- ABOUT US
In November 2011, the Oklahoma Film Critics Circle presented its annual Tilghman Award to Tulsa filmmaker Sterlin Harjo at the Oklahoma City Museum of Art.
Photo by ANN SHERMAN
The Oklahoma Film Critics Circle, a group of reviewers from across the state, compare notes, occasionally butt heads, and honor Okie filmmakers with the annual Tilghman Award.
By DYRINDA TYSON
Published January/February 2012
The Oklahoma Film Critics Circle could boil its mission down to three words: “Strength in numbers.”
“No one cares what’s on Kathryn Jenson White’s individual list of ten best films every year,” says Jenson White, who has written reviews for The Oklahoman and The Oklahoma Gazette. “But when the Oklahoma Film Critics Circle (OFCC) says as a statewide organization that this was the best film of the year, then we get heard and counted and the name ‘Oklahoma’ goes across the nation.”
Jenson White founded the OFCC in 2006 and served as its first president.
The group numbers about two dozen, with members scattered across the state, says current OFCC President Rod Lott, corporate managing editor and a film critic for the Oklahoma Gazette. Members cross paths at screenings throughout the year, compare notes, and occasionally clash. Late in the year, the critics compile their awards nominations.
On one end of the spectrum, the group’s choices sometimes mirror voting for the major awards—they have picked The Hurt Locker and Slumdog Millionaire as best films in the past, for example, and both went on to win best picture Oscars.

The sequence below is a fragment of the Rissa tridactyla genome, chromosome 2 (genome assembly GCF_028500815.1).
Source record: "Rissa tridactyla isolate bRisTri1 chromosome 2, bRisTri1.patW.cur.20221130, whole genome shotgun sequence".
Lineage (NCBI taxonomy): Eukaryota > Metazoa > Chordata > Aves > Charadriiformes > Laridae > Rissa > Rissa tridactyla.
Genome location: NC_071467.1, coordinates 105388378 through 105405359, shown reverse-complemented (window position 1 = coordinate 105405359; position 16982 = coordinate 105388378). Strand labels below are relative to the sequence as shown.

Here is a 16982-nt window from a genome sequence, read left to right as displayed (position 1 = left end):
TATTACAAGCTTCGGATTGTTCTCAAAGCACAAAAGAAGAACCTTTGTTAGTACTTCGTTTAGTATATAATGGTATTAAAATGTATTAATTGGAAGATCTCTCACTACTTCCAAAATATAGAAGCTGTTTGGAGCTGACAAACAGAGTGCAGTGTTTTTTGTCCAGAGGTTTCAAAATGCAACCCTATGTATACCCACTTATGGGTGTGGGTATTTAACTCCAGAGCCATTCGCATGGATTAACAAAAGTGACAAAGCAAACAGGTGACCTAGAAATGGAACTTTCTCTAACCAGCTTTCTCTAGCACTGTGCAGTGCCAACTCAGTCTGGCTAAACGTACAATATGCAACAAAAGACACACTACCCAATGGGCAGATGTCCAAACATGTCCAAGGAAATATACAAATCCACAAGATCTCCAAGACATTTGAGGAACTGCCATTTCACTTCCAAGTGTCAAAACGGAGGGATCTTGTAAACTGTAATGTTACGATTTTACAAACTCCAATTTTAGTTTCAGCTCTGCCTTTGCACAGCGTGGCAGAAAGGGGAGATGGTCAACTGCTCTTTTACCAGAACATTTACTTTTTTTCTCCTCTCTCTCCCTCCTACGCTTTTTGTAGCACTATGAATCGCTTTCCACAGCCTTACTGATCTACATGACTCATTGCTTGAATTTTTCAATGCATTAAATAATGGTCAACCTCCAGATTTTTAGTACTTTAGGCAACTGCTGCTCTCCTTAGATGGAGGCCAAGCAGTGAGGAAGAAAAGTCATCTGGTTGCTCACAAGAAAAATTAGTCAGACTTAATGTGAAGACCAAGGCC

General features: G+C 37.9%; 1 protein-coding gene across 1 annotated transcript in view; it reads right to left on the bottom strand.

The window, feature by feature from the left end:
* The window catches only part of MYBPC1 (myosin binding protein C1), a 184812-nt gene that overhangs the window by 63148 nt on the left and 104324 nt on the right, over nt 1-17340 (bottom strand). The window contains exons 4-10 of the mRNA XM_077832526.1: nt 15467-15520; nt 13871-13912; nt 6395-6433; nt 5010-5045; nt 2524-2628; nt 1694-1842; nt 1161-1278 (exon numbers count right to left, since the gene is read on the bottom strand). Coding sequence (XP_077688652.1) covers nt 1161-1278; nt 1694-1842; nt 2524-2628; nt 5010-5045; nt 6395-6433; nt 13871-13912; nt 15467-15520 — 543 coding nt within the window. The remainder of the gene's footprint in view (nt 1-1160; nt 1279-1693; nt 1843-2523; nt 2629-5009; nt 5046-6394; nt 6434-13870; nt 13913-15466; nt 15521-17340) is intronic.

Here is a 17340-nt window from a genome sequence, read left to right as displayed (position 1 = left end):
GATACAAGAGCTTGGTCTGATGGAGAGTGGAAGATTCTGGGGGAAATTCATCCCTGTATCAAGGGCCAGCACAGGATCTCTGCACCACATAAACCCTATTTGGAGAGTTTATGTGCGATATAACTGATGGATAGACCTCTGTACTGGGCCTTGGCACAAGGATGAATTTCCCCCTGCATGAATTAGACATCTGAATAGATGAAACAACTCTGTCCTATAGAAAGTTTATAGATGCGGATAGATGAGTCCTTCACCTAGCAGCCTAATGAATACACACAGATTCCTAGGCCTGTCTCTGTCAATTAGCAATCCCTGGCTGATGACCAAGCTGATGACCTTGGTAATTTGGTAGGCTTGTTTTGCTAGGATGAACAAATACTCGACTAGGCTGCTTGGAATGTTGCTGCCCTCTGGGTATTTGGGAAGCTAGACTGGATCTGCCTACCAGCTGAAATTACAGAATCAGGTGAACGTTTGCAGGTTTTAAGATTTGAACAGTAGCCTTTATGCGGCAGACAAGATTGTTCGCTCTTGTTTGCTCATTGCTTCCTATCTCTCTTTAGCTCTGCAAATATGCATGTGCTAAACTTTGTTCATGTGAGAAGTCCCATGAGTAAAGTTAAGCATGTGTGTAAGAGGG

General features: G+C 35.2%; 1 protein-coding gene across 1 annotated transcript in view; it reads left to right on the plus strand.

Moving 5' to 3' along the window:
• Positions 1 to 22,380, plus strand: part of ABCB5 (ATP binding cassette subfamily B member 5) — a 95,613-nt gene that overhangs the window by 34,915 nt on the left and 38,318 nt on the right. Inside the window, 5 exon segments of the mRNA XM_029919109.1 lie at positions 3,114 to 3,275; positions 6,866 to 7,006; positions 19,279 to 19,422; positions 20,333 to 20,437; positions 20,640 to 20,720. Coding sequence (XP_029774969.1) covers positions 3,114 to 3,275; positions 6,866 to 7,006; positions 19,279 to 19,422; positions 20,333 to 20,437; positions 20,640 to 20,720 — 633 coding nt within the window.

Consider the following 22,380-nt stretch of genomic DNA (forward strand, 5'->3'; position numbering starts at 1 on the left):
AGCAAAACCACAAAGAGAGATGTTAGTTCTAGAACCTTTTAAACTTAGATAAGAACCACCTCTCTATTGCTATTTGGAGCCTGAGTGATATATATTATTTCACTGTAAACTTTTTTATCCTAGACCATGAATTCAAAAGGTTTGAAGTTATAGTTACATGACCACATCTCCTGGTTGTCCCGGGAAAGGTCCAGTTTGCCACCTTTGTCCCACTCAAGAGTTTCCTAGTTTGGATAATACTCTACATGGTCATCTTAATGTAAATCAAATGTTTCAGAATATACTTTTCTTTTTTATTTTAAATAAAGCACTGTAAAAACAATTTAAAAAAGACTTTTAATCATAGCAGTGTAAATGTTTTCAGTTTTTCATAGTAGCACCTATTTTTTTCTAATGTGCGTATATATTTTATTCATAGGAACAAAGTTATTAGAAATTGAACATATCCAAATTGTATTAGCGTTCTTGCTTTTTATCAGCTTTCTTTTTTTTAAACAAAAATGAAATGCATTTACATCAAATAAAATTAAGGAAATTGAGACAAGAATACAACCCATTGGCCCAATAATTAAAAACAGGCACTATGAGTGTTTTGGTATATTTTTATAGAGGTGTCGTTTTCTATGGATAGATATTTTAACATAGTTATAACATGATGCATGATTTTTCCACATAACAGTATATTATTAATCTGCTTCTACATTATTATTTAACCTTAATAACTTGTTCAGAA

Sometimes their choices are more surprising. The Dark Knight only missed the OFCC’s best film honors in 2008, Lott says, “literally by one vote.” And though the Batman epic brought home Academy Awards months later—including a posthumous best supporting actor award for costar Heath Ledger—it wasn’t even nominated for best picture.
That’s fine with Jenson White.
“We want to be the people who have the independent voice about film, not just some studio marketing product response,” she says.
On the other end of the spectrum, the OFCC gives nods to “Worst Film” and “Not-So-Obviously Worst Film.” The OFCC’s members didn’t expect Mamma Mia to be terrible, for example, but they couldn’t help deciding that it was.
The group also annually bestows the Tilghman Award, named for lawman Bill Tilghman, an Oklahoma film pioneer. Past winners include Oklahoma filmmakers Bradley Beesley and, in 2011, Sterlin Harjo. Others, such as Brian Hearn, Oklahoma City Museum of Art film program curator; and Clark Wiens, president of the nonprofit foundation running the Circle Cinema in Tulsa, have helped grow the state’s film scene.
The year-end awards presentation also puts Oklahoma in a national spotlight, says Phil Bacharach, editor of the Oklahoma Gazette, who served as the OFCC’s second president.
“It puts a level of attention on films that are distributed here that studios might not otherwise pay attention to,” he says.
In 2010, Jesse Eisenberg won OFCC’s best actor award for his performance in The Social Network, an accolade he mentioned on The Tonight Show with Jay Leno.
“So you put out a press release in Oklahoma City, and next thing you know, it’s made it to Hollywood,” Lott says.
Get There: For more information on the Oklahoma Film Critics Circle, including awards for 2011, visit ofccircle.org.